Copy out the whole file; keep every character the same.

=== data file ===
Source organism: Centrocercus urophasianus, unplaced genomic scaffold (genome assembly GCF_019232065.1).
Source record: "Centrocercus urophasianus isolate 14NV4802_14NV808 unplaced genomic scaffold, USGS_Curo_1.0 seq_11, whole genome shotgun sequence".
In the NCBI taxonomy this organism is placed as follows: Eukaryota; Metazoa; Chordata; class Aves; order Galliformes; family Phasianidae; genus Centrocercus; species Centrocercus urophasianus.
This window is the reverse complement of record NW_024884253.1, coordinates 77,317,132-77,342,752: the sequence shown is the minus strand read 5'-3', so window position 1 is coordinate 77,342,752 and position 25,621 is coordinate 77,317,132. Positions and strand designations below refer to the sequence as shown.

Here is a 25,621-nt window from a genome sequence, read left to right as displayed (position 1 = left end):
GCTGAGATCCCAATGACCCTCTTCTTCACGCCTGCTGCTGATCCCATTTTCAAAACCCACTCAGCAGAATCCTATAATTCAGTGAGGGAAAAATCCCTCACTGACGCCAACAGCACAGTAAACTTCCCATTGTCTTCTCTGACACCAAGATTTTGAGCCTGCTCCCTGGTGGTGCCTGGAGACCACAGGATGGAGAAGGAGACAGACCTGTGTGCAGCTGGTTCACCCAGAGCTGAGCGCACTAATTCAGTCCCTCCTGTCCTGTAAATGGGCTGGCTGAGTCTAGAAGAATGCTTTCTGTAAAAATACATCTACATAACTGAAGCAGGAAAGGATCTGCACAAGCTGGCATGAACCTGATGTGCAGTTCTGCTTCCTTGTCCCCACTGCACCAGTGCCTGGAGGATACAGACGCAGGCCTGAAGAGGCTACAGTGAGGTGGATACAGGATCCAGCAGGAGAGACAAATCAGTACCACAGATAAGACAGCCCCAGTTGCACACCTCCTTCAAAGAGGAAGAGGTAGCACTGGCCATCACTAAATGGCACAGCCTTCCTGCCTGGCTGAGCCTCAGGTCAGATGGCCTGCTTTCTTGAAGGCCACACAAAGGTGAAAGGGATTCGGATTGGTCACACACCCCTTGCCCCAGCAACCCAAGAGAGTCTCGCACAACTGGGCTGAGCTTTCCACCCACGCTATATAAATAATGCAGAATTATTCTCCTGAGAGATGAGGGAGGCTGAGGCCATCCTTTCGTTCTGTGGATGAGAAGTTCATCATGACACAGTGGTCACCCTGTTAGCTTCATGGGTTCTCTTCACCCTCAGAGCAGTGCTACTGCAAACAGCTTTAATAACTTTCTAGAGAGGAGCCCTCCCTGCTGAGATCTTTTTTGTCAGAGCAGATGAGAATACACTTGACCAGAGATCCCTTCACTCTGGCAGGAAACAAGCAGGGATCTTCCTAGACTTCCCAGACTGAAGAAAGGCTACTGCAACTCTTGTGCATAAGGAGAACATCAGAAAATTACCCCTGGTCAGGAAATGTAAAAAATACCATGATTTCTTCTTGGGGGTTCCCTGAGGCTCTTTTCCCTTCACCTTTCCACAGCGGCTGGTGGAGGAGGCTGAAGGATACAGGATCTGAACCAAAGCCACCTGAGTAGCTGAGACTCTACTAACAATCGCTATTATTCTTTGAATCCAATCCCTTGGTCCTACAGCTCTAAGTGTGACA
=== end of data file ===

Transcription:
Source organism: Centrocercus urophasianus, unplaced genomic scaffold (genome assembly GCF_019232065.1).
Source record: "Centrocercus urophasianus isolate 14NV4802_14NV808 unplaced genomic scaffold, USGS_Curo_1.0 seq_11, whole genome shotgun sequence".
In the NCBI taxonomy this organism is placed as follows: Eukaryota; Metazoa; Chordata; class Aves; order Galliformes; family Phasianidae; genus Centrocercus; species Centrocercus urophasianus.
This window is the reverse complement of record NW_024884253.1, coordinates 77,317,132-77,342,752: the sequence shown is the minus strand read 5'-3', so window position 1 is coordinate 77,342,752 and position 25,621 is coordinate 77,317,132. Positions and strand designations below refer to the sequence as shown.

Here is a 25,621-nt window from a genome sequence, read left to right as displayed (position 1 = left end):
GCTGAGATCCCAATGACCCTCTTCTTCACGCCTGCTGCTGATCCCATTTTCAAAACCCACTCAGCAGAATCCTATAATTCAGTGAGGGAAAAATCCCTCACTGACGCCAACAGCACAGTAAACTTCCCATTGTCTTCTCTGACACCAAGATTTTGAGCCTGCTCCCTGGTGGTGCCTGGAGACCACAGGATGGAGAAGGAGACAGACCTGTGTGCAGCTGGTTCACCCAGAGCTGAGCGCACTAATTCAGTCCCTCCTGTCCTGTAAATGGGCTGGCTGAGTCTAGAAGAATGCTTTCTGTAAAAATACATCTACATAACTGAAGCAGGAAAGGATCTGCACAAGCTGGCATGAACCTGATGTGCAGTTCTGCTTCCTTGTCCCCACTGCACCAGTGCCTGGAGGATACAGACGCAGGCCTGAAGAGGCTACAGTGAGGTGGATACAGGATCCAGCAGGAGAGACAAATCAGTACCACAGATAAGACAGCCCCAGTTGCACACCTCCTTCAAAGAGGAAGAGGTAGCACTGGCCATCACTAAATGGCACAGCCTTCCTGCCTGGCTGAGCCTCAGGTCAGATGGCCTGCTTTCTTGAAGGCCACACAAAGGTGAAAGGGATTCGGATTGGTCACACACCCCTTGCCCCAGCAACCCAAGAGAGTCTCGCACAACTGGGCTGAGCTTTCCACCCACGCTATATAAATAATGCAGAATTATTCTCCTGAGAGATGAGGGAGGCTGAGGCCATCCTTTCGTTCTGTGGATGAGAAGTTCATCATGACACAGTGGTCACCCTGTTAGCTTCATGGGTTCTCTTCACCCTCAGAGCAGTGCTACTGCAAACAGCTTTAATAACTTTCTAGAGAGGAGCCCTCCCTGCTGAGATCTTTTTTGTCAGAGCAGATGAGAATACACTTGACCAGAGATCCCTTCACTCTGGCAGGAAACAAGCAGGGATCTTCCTAGACTTCCCAGACTGAAGAAAGGCTACTGCAACTCTTGTGCATAAGGAGAACATCAGAAAATTACCCCTGGTCAGGAAATGTAAAAAATACCATGATTTCTTCTTGGGGGTTCCCTGAGGCTCTTTTCCCTTCACCTTTCCACAGCGGCTGGTGGAGGAGGCTGAAGGATACAGGATCTGAACCAAAGCCACCTGAGTAGCTGAGACTCTACTAACAATCGCTATTATTCTTTGAATCCAATCCCTTGGTCCTACAGCTCTAAGTGTGACA